I had made her realise that life is too short and that she needed to be doing something she felt passionate about


It’s amazing how creating space in our lives, allows ideas to emerge. How did the Motherhood App idea come about?

At the same time as hitting rock bottom career wise, my eight-year relationship also ended. My partner told me that he didn’t want to have children and that completely broke my heart. Some of our friends had started having children and I think it was hearing about all the sacrifices they were having to make – financially, socially, career-wise – that made him decide it wasn’t for him. But it wasn’t only my partner, Alice was in a similar situation and her partner was also worried about the financial strain. It was when we were talking about these issues that we came up with the idea for Motherhood.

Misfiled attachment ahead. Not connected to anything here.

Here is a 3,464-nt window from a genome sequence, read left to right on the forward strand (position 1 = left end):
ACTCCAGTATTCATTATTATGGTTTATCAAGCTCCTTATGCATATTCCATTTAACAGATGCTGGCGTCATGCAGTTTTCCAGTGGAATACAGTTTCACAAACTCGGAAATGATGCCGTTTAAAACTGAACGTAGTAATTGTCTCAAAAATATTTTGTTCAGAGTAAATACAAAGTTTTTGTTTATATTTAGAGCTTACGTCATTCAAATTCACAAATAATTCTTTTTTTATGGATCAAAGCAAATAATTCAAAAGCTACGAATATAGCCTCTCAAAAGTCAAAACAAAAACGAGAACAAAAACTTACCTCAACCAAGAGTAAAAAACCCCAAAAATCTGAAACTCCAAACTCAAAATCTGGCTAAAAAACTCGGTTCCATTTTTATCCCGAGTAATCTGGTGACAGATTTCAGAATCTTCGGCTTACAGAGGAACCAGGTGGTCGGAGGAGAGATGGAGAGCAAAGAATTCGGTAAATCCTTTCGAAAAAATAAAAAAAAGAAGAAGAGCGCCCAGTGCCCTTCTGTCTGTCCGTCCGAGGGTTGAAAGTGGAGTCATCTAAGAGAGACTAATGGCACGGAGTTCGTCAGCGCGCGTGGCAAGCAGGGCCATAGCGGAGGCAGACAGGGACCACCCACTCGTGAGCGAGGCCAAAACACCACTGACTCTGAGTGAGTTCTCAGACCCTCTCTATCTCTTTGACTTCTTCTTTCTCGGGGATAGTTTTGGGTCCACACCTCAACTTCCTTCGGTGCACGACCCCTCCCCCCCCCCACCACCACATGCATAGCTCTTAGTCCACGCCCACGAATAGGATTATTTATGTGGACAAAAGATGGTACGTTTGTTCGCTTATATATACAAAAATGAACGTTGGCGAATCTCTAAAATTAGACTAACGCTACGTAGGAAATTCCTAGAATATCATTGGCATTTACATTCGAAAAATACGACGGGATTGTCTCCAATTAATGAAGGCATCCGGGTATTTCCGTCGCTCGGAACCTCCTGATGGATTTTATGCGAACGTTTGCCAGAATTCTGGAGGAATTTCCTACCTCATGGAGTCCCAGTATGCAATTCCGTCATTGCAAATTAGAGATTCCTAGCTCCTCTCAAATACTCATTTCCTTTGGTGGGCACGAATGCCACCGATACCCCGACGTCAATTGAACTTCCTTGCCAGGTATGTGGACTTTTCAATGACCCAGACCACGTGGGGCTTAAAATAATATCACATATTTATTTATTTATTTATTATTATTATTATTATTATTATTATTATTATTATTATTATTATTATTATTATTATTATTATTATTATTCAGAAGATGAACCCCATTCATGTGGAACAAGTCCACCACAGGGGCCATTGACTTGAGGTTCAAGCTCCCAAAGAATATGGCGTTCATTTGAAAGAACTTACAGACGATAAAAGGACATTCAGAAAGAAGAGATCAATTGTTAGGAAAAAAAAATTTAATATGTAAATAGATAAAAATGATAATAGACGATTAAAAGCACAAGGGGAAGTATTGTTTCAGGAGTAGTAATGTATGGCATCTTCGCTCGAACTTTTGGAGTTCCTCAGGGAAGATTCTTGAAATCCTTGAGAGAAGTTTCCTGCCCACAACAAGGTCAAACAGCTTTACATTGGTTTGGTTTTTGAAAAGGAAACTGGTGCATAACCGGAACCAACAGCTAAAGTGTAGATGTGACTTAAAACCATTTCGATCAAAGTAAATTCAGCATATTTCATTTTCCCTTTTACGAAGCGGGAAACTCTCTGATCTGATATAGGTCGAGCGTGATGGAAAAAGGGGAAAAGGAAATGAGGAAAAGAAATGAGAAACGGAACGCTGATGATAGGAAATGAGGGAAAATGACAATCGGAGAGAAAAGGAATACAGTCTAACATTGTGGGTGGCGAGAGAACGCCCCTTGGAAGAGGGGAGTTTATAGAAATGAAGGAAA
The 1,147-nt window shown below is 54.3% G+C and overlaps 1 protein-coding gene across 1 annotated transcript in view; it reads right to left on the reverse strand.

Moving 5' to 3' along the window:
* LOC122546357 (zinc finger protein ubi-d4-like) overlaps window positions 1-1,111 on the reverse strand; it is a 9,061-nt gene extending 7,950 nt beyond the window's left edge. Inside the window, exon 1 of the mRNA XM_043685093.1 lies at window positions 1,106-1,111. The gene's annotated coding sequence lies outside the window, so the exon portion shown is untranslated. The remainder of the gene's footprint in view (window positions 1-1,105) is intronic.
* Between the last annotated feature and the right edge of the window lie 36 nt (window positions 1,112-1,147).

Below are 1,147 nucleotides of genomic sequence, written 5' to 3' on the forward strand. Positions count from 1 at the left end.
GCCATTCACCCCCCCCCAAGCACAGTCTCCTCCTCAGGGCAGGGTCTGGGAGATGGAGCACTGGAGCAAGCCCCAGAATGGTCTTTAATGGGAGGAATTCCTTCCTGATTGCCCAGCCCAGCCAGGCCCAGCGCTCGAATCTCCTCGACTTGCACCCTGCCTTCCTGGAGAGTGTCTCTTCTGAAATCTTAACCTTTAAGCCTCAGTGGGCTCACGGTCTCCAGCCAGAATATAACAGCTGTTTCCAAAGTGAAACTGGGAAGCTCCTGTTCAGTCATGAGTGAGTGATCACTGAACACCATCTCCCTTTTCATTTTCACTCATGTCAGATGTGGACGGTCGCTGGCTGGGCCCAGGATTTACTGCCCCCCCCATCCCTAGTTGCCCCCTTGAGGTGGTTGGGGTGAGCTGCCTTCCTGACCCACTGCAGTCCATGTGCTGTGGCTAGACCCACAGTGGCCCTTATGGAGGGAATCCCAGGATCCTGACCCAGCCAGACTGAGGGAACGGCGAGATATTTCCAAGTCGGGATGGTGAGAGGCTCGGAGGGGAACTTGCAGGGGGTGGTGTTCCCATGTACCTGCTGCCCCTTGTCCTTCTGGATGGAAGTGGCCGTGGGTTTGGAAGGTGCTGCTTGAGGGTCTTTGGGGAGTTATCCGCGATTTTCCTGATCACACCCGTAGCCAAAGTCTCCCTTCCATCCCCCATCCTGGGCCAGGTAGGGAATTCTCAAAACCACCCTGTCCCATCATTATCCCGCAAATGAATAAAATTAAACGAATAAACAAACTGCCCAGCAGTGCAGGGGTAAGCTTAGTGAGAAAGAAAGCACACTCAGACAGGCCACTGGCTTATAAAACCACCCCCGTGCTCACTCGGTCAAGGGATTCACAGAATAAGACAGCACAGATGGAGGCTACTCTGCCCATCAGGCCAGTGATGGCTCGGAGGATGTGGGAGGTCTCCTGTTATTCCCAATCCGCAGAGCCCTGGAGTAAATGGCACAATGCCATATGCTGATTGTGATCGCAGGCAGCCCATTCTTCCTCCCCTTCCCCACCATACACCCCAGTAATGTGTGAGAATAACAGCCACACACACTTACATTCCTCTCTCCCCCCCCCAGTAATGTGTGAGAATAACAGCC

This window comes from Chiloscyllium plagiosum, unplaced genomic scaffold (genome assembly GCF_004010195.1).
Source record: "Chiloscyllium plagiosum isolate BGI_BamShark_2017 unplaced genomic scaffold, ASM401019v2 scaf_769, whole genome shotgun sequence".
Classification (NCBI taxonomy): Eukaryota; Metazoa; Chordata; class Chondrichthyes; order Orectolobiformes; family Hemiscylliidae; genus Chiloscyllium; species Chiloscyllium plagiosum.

Historically, people believed it took a village to raise a child – but in modern society, everyone’s struggling to do it by themselves. Even though we are constantly connected via technology, we are feeling more isolated than ever – almost 70% of women in Australia have suffered with postnatal depression because they feel so alone on their journey. We decided that if we could connect like-minded, supportive women, then this could perhaps solve so many of the problems. So we came up with the idea of a marketplace where mothers can connect and help each other. We realised no one in the world was doing this and yet, it was something we did historically and in fact it still happens in the animal kingdom. We wanted to bring the communities together again.